The month of May means one thing on My Brain’s Not Broken – it’s Mental Health Awareness Month! This is a time every year (held each May in the United States) where time and space is reserved to raise awareness for mental health. Even though we can advocate year-round, this month is a time for specific conversations about shrinking the mental health stigma and advocating for the policies and services that people need. Different organizations have various themes for Mental Health Awareness Month, and this month is a good time to come together and advocate for what we ALL need to maintain mental wellness. Here are a few campaigns to keep an eye on this month!

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Trying New Things

When I first started My Brain’s Not Broken, I wasn’t sure what I wanted to say. I was a few months into my first full-time job, and I wanted to share what it was like to be an adult who was trying to figure out depression and anxiety while also trying to figure out post-grad life. In the years since, this blog has transformed into a place where I’ve learned so much about mental health and wellness. And that’s why, for the past few months, I’ve been trying to think of ways that I could build this blog as a space that’s bigger than my own mental health journey – and that’s what I want to talk to you about today.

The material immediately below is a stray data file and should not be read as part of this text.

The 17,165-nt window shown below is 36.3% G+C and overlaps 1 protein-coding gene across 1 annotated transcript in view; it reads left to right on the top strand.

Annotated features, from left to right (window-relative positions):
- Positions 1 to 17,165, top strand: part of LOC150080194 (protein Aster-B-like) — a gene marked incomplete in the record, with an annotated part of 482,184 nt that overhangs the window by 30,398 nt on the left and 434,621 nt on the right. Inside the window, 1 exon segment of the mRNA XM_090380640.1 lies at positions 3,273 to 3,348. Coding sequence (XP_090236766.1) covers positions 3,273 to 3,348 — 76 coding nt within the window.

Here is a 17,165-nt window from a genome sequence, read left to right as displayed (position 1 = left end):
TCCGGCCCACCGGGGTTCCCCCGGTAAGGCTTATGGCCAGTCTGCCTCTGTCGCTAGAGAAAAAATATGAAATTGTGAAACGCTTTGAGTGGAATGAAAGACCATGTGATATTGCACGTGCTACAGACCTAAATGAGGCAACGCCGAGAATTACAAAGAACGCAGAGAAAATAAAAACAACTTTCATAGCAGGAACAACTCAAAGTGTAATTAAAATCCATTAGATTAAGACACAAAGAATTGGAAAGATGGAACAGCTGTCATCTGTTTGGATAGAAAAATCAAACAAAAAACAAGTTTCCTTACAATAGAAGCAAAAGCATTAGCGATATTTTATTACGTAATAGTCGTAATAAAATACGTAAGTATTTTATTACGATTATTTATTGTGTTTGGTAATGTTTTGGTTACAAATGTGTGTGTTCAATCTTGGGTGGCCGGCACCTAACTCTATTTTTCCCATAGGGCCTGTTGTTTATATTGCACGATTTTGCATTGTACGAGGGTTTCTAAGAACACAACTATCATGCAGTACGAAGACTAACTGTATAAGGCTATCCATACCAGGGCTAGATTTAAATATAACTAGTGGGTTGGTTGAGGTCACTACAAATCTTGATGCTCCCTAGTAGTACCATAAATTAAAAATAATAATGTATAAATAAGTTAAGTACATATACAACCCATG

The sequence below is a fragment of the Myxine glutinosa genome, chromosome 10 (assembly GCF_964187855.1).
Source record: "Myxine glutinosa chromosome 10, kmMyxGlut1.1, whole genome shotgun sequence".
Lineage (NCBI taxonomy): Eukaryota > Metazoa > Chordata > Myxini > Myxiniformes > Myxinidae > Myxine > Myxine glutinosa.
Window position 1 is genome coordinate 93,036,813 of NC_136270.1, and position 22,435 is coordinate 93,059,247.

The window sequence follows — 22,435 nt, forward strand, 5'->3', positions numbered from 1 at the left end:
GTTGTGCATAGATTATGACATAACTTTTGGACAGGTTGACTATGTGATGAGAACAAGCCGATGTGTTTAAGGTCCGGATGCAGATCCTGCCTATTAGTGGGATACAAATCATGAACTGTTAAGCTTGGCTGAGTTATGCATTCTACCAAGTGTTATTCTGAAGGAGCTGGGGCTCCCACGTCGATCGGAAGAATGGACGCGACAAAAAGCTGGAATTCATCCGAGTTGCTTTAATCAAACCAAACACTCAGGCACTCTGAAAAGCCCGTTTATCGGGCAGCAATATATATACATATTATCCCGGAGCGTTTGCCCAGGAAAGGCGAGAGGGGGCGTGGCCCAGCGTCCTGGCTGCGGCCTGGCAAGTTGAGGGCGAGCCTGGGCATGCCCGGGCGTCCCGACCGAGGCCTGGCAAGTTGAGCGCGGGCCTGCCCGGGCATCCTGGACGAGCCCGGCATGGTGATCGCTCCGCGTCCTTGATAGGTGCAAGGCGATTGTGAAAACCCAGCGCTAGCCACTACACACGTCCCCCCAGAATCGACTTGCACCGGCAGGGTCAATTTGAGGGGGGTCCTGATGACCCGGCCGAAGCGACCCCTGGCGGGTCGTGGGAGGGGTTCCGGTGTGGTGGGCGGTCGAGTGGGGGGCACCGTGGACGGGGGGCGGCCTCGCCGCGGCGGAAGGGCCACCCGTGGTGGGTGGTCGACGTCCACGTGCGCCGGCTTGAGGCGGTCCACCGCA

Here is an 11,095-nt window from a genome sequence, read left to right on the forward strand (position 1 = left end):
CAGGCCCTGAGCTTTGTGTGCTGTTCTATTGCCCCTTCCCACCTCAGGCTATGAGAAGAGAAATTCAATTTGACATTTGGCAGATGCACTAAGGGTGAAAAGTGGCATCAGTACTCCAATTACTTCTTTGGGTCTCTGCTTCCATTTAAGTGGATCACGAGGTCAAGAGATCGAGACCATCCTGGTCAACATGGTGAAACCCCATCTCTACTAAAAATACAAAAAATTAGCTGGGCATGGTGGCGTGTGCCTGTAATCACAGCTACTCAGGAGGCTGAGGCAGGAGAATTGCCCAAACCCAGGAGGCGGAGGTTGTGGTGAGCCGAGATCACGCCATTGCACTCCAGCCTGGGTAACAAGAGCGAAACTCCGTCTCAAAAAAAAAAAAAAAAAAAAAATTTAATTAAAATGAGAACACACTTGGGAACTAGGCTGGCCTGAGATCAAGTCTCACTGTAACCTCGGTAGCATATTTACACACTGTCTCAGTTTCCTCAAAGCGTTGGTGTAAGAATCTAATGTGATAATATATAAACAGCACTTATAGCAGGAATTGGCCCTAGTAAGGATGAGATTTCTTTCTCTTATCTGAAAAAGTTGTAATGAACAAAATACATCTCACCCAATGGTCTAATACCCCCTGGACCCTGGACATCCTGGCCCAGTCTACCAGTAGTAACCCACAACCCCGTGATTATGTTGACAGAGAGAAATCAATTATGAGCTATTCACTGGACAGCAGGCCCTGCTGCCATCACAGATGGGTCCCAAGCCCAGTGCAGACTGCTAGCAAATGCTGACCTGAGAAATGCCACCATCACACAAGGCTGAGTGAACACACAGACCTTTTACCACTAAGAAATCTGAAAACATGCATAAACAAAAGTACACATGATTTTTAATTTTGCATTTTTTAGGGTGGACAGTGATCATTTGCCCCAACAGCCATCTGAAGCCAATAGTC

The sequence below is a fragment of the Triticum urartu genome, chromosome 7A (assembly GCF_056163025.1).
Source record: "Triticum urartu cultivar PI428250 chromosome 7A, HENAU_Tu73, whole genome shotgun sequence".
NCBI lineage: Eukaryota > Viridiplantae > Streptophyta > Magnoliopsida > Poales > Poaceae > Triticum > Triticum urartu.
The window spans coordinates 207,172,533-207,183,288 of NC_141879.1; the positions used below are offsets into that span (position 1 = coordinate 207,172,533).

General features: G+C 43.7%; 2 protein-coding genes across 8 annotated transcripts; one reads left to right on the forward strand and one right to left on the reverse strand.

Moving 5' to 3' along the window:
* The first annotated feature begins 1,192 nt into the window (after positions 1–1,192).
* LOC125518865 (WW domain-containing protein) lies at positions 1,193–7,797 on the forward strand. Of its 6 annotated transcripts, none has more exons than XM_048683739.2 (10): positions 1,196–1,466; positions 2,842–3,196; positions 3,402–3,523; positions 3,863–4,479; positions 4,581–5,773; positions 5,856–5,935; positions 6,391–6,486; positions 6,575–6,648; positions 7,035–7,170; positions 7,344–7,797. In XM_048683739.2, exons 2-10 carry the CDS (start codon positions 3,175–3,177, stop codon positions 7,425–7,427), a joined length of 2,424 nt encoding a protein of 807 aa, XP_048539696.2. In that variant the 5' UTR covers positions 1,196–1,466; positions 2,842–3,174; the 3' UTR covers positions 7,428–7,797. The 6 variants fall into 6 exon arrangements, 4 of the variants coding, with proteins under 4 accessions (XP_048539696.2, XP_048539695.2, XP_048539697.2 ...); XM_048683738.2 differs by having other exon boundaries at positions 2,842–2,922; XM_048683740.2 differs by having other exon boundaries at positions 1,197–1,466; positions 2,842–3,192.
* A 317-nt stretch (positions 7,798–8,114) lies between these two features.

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Mental Health Breakdown: What is Compartmentalization?

Language is one of the most important aspects of mental wellness, and how we talk about mental health can go a long way toward shrinking the mental health stigma. This recurring feature on the blog will tackle different words and phrases that I use when talking about my mental health. I know that other people use this language as well, and defining some of the more relatable terms can help others understand what it means, instead of having to explain it constantly. Today, I’ll be talking about compartmentalization.

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Why We Can’t Move On From Our Mental Health

When it comes to the pandemic, there are many lenses through which we can view this pandemic. There are many perspectives on what it’s like to experience such a thing, and those thoughts and feelings are based on so many things – age, sex, gender, race, religion, location, etc. Today, I want to talk about the pandemic from a mental health perspective.

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Mental Health Can Be A Positive Term

By and large, writing about mental health isn’t a “fun” activity. A lot of the experiences I write about are challenges that I or other people have faced in the past. Most of the research I do is to signify to others that mental illness is a concern for people of all ages and demographics, and having honest discussions about that will help shrink the stigma and help people get help when they need it. Since I experience depression on a weekly basis, I understand how my attitude toward mental health and wellness can be a little pessimistic, so I’d like to turn that around today. Depending on the context, mental health can absolutely be a positive term – and here’s how we can do that.